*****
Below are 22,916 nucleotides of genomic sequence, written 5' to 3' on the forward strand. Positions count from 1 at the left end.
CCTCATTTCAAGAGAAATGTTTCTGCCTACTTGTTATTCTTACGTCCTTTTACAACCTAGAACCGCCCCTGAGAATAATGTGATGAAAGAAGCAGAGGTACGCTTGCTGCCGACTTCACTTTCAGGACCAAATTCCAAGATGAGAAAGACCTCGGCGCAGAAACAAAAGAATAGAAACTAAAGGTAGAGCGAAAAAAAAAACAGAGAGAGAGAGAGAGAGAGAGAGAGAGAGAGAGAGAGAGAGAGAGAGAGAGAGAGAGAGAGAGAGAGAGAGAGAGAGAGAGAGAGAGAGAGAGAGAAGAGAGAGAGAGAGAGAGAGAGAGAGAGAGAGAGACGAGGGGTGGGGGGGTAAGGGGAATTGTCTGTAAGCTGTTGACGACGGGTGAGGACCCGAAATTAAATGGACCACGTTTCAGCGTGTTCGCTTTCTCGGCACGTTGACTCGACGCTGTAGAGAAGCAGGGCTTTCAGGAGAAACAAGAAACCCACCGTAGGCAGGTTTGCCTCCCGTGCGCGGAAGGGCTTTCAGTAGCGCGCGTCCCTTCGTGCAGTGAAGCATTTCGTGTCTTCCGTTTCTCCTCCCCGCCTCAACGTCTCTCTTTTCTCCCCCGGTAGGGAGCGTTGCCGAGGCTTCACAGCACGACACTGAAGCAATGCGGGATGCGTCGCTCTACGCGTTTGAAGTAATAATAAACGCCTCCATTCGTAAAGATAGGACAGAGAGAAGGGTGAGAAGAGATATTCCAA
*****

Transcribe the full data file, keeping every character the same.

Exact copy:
Below are 22,916 nucleotides of genomic sequence, written 5' to 3' on the forward strand. Positions count from 1 at the left end.
CCTCATTTCAAGAGAAATGTTTCTGCCTACTTGTTATTCTTACGTCCTTTTACAACCTAGAACCGCCCCTGAGAATAATGTGATGAAAGAAGCAGAGGTACGCTTGCTGCCGACTTCACTTTCAGGACCAAATTCCAAGATGAGAAAGACCTCGGCGCAGAAACAAAAGAATAGAAACTAAAGGTAGAGCGAAAAAAAAAACAGAGAGAGAGAGAGAGAGAGAGAGAGAGAGAGAGAGAGAGAGAGAGAGAGAGAGAGAGAGAGAGAGAGAGAGAGAGAGAGAGAGAGAGAGAGAGAGAAGAGAGAGAGAGAGAGAGAGAGAGAGAGAGAGAGACGAGGGGTGGGGGGGTAAGGGGAATTGTCTGTAAGCTGTTGACGACGGGTGAGGACCCGAAATTAAATGGACCACGTTTCAGCGTGTTCGCTTTCTCGGCACGTTGACTCGACGCTGTAGAGAAGCAGGGCTTTCAGGAGAAACAAGAAACCCACCGTAGGCAGGTTTGCCTCCCGTGCGCGGAAGGGCTTTCAGTAGCGCGCGTCCCTTCGTGCAGTGAAGCATTTCGTGTCTTCCGTTTCTCCTCCCCGCCTCAACGTCTCTCTTTTCTCCCCCGGTAGGGAGCGTTGCCGAGGCTTCACAGCACGACACTGAAGCAATGCGGGATGCGTCGCTCTACGCGTTTGAAGTAATAATAAACGCCTCCATTCGTAAAGATAGGACAGAGAGAAGGGTGAGAAGAGATATTCCAA